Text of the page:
FORT CARSON, Colo.-Army Community Service volunteers as well as active-duty Soldiers, Family member and retirees from around Fort Carson gathered together for a two-day conference to identify issues deemed important to the quality of life for Soldiers and their Families. The Army Family Action Plan conference, held Nov. 6-7 at the Elkhorn Conference Center, established five-key areas of concern for those living and working on Fort Carson.
The five main areas addressed, as determined by ACS, were consumer affairs, health services for wounded warriors, Family support, force support, and benefits and entitlements.
According to Nancy Montville, Family Enrichment Program Manager for ACS on Fort Carson, issues identified as a result of the conference will be presented to Army Forces Command for review.
"The issues that are prioritized at FORSCOM go on to the Department of the Army level." Montville said.
The number one issue that AFAP groups identified as critical to improving the quality of life on Fort Carson concerned benefits and entitlements for wounded warriors. The health services for wounded warriors, the focus group made two recommendations that they hope will be reviewed at the highest levels within the Department of the Army.
The first recommendation was to establish a medical system that identifies Warrior Transition Unit benefits available to nonwounded Soldiers. The second recommendation was to standardize benefits available to wounded Soldiers who meet the eligibility requirements of the WTU.
Other issues included providing pay grade based dental costing, addressing military voting challenges, upgrading security systems in the single Soldier barracks and developing a plan to allow Soldiers to split their basic allowance for subsistence to better reflect how they use the dining facilities. According to the AFAP participants, many single Soldiers who live in the barracks purchase and prepare much of their own food, despite not receiving BAS.
Another hot issue identified as key to enhancing the quality of life on Fort Carson was the need for a full-service restaurant on post. Several of the groups voiced their concern over the fact that current restaurants on post are often overcrowded and, for the most part, provide only fast food.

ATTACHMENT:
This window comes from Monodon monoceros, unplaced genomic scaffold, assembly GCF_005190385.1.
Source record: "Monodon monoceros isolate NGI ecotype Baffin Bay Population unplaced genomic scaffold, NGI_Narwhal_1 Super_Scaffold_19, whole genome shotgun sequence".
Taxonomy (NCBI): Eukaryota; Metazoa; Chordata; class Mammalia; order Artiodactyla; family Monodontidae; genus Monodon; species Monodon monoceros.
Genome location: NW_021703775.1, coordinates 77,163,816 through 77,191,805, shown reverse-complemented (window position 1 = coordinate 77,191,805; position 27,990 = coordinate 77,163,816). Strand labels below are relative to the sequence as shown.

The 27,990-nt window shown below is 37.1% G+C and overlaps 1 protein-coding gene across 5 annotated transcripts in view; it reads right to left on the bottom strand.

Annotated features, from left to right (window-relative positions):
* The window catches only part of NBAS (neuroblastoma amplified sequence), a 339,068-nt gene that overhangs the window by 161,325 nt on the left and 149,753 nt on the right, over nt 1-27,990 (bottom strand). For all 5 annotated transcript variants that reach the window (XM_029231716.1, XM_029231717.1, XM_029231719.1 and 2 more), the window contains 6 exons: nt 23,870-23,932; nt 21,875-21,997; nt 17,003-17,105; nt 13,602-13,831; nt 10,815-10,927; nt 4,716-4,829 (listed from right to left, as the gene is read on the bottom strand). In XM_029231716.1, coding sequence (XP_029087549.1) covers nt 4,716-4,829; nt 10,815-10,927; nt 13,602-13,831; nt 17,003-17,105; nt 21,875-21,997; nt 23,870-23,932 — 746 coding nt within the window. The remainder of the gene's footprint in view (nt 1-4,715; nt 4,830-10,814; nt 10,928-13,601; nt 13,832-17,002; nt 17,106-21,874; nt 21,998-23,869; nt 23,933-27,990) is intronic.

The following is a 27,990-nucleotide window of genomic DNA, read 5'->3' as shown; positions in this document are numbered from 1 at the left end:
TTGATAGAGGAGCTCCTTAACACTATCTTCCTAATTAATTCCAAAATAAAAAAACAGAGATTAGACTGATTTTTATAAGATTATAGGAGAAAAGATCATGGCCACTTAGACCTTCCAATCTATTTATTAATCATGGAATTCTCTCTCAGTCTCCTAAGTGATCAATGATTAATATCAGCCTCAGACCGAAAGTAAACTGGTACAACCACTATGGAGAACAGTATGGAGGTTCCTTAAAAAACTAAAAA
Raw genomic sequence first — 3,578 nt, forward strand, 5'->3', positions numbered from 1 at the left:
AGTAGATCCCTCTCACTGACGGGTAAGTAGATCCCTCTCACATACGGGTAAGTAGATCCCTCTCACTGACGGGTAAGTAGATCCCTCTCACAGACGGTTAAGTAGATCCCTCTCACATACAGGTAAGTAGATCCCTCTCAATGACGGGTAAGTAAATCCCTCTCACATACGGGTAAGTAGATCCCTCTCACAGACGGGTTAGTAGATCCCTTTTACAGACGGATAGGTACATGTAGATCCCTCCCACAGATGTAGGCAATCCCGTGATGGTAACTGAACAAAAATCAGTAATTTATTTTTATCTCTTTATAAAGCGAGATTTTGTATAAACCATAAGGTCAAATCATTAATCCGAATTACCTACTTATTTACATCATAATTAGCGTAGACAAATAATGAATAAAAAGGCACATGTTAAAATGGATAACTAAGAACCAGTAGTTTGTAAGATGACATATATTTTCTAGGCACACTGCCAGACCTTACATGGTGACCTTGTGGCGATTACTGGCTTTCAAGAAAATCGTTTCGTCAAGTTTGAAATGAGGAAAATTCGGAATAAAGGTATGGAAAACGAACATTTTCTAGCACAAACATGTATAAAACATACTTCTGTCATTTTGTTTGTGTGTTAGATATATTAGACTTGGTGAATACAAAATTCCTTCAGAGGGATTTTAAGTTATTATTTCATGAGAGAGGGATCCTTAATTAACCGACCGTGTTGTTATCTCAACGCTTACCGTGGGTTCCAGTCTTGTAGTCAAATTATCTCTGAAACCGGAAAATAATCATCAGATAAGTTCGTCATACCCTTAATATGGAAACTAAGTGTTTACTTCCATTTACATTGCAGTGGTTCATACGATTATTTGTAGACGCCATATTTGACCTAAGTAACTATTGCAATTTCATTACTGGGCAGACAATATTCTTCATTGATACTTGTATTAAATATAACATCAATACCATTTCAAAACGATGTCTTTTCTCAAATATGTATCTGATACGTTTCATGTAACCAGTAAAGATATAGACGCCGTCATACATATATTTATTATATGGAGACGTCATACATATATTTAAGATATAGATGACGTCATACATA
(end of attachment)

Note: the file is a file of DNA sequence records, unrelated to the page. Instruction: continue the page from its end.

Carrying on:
According to Montville, the process of identifying critical issues, prioritizing them and implementing the most worthy can be lengthy.
"The average issue takes about two and a half years to get through the system," she said. Montville added that some issues that affect only Fort Carson can be addressed in as little as weeks or months. She cited the lack of recognition that wounded warriors received when they returned to Fort Carson separately from the rest of their units; instead of coming home to an event center full of friends and Family and a celebratory atmosphere, wounded Soldiers most often returned to little or no fanfare. That changed as a result of an issue brought up during an AFAP conference a few years ago. Now wounded Soldiers are greeted on a quarterly basis during a welcome home ceremony held at the Java CafAfA on post.
Youth issues and issues regarding single Soldiers were also addressed, although both were the result of previous conferences sponsored by ACS.
By Montville's measure, the 25th anniversary year of AFAP was a success, although she said there is always room for improvement.
"Every year I try to improve the process. This year I plan to get more education down into the units through Family Readiness Groups and unit training so that more people know about AFAP."
Montville added that she is already starting to recruit volunteers for next year's AFAP conference.